Vocal cord lateralization is a surgery that may be used to treat children with bilateral vocal cord paralysis.
Where are vocal cords?
The true vocal cords (also called vocal folds) sit at the top of the voice box, or larynx, one on each side.
False vocal cords sit just above the true vocal cords in the child’s voice box (or larynx).
The true vocal cords move back and forth (vibrate) as air is blown out from the lungs. Vocal cords let us talk and protect the windpipe, or trachea, by keeping food, drink and spit from going down the wrong way.
Nerve damage or infections can change the motion of the vocal cords for a short time (temporarily) or permanently (forever).
When one or both vocal cords cannot move (are paralyzed):
- Affects speaking and breathing
- Air cannot pass through enlarged vocal cords, completely covering your child’s voice box or fixed in a closed position
What is vocal cord lateralization?
Surgery is one option to improve breathing and protect voicing. There are several different surgeries to help the vocal cords. The ENT doctor will complete a microlaryngoscopy and bronchoscopy (MLB) to confirm which surgery is right for the patient.
For this procedure, the patient goes to sleep in the operating room and a special telescope is passed into the patient’s airway to look for narrowing.
Vocal cord lateralization is a surgery that pulls open one of the vocal cords. To pull open the vocal cords, the doctor will move one vocal cord to the side (or laterally).
This procedure is one option for children with bilateral vocal cord paralysis. It helps make space between the vocal cords, so the child can breathe better.
About the Surgery
Children are in the operating room for this surgery under general anesthesia, which means they are asleep during the procedure. The anesthesia team uses the patient’s tracheostomy tube or places a breathing tube for the surgery. If a breathing tube is placed, it is removed once the surgery is complete.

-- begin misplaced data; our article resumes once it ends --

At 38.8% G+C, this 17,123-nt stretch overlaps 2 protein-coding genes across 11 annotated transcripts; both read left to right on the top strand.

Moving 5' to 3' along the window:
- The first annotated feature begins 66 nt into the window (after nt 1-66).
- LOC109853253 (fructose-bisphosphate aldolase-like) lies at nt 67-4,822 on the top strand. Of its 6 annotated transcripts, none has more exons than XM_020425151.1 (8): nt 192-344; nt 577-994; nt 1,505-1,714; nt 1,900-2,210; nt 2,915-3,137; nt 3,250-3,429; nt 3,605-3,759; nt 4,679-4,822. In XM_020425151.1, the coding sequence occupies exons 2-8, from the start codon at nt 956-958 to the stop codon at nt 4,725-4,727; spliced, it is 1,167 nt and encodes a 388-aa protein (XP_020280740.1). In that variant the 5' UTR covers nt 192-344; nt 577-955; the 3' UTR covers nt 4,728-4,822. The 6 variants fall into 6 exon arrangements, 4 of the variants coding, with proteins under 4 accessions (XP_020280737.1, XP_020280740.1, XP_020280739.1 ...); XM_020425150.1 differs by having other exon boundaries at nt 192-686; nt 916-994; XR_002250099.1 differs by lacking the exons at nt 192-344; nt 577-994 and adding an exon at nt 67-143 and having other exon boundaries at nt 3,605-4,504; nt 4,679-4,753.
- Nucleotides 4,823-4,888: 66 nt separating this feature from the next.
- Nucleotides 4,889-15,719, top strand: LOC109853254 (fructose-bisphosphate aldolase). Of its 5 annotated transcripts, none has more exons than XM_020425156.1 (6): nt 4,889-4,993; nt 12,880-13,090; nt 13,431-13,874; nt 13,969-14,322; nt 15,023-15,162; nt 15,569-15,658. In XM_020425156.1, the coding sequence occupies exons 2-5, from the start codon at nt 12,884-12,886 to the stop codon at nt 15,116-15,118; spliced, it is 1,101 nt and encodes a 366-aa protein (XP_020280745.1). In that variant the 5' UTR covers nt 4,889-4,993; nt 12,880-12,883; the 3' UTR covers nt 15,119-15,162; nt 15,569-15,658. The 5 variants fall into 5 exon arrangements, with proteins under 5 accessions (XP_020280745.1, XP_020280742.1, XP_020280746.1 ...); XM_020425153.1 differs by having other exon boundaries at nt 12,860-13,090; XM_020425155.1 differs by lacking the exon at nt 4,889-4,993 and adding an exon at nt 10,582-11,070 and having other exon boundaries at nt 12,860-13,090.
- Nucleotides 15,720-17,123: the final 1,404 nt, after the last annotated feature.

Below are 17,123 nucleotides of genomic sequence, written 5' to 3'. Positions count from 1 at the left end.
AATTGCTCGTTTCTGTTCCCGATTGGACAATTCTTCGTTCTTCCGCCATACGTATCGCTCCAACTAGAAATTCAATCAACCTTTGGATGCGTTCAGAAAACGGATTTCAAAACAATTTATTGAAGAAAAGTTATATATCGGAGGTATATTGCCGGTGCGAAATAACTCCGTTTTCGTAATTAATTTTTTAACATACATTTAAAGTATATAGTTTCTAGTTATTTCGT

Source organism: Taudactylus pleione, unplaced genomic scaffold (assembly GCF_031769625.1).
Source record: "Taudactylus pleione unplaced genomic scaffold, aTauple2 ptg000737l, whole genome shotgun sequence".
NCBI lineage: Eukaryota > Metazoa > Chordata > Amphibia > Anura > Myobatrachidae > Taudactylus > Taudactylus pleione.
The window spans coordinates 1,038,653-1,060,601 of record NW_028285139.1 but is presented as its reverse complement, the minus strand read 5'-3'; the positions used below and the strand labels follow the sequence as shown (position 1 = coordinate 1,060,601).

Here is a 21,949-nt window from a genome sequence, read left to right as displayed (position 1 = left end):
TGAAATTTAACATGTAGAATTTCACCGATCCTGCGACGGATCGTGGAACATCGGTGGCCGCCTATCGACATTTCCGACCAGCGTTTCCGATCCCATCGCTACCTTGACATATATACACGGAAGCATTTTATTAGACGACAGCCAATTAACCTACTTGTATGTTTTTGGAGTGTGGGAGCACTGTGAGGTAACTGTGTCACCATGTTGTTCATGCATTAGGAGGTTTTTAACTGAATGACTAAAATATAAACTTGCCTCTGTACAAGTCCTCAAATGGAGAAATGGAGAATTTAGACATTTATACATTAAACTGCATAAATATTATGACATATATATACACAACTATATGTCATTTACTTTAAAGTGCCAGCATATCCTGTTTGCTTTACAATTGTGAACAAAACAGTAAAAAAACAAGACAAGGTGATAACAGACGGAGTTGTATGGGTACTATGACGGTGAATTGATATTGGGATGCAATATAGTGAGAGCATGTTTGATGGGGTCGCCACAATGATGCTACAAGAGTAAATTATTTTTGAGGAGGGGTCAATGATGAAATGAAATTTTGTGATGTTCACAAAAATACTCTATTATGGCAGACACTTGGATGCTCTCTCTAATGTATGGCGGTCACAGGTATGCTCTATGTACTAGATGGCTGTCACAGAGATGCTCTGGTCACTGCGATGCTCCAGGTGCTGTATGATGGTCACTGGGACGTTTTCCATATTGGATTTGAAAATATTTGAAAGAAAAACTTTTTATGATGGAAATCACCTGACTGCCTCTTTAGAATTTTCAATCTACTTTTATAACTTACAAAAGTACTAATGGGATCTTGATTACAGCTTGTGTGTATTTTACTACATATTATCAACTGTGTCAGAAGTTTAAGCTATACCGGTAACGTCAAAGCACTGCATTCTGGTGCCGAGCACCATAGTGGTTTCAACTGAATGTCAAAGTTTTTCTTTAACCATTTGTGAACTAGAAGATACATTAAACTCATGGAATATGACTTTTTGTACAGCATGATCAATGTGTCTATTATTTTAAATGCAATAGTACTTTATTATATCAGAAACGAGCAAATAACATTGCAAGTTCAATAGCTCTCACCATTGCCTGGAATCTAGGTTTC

The surgery lasts about three to four hours. The ENT surgeon decides the best way to fix the vocal cord based on the patient’s problem. The procedure is performed through the mouth or through a small cut made on the surface of the neck.
Through the mouth (endoscopic) surgery:
- The procedure is performed through the patient’s mouth with small tools.
- The doctor places a small stitch around the back of a vocal cord. This stitch is tied to the side of the voice box. This stitch is not removed.
- The patient will go to the recovery room after surgery. The patient will be allowed to go home as soon as possible.
- The doctor makes a small cut across the middle of the neck. As the patient heals, this incision looks like a crease on their neck.
- A stitch is placed around the back of a vocal cord to pull it to the side. This stitch is tied to the side of the voice box and is not removed.
- A small drain is placed in the neck incision to let air and fluid out. The drain is removed after three days.
After the Surgery
Once the patient’s breathing is stable in the recovery room, they will go to the Complex Airway Unit (high acuity unit) to be watched closely. The hospital stay is up to three days. The patient will likely have some throat pain after the surgery and will be prescribed pain medicines to keep them comfortable.
Children gradually resume normal activities as much as it is possible for them. Children cannot eat or drink on the day of surgery. Some children have issues with swallowing (or aspiration) following this surgery. A speech therapist checks swallowing before your child can eat.
Children vary in their ability to speak or vocalize, prior to having this surgery. The ability to vocalize after surgery will be different based on each patient.
There is usually some swelling around the patient’s voice box (larynx) after this surgery, which affects the ability to vocalize. Usually voicing goes through slow changes and improves over several months after the surgery.
What to expect after the Surgery?
Some children may continue to have similar symptoms of vocal cord paralysis after surgery. Typically, children have marked improvement in breathing after this surgery, such as:
- Less shortness of breath during exertion and sometimes at rest
- Decreased noisy breathing (also called stridor)
- Less work to breathe or sucking in around their ribs and chest (also called retractions)
- Able to make quality sounds or speak better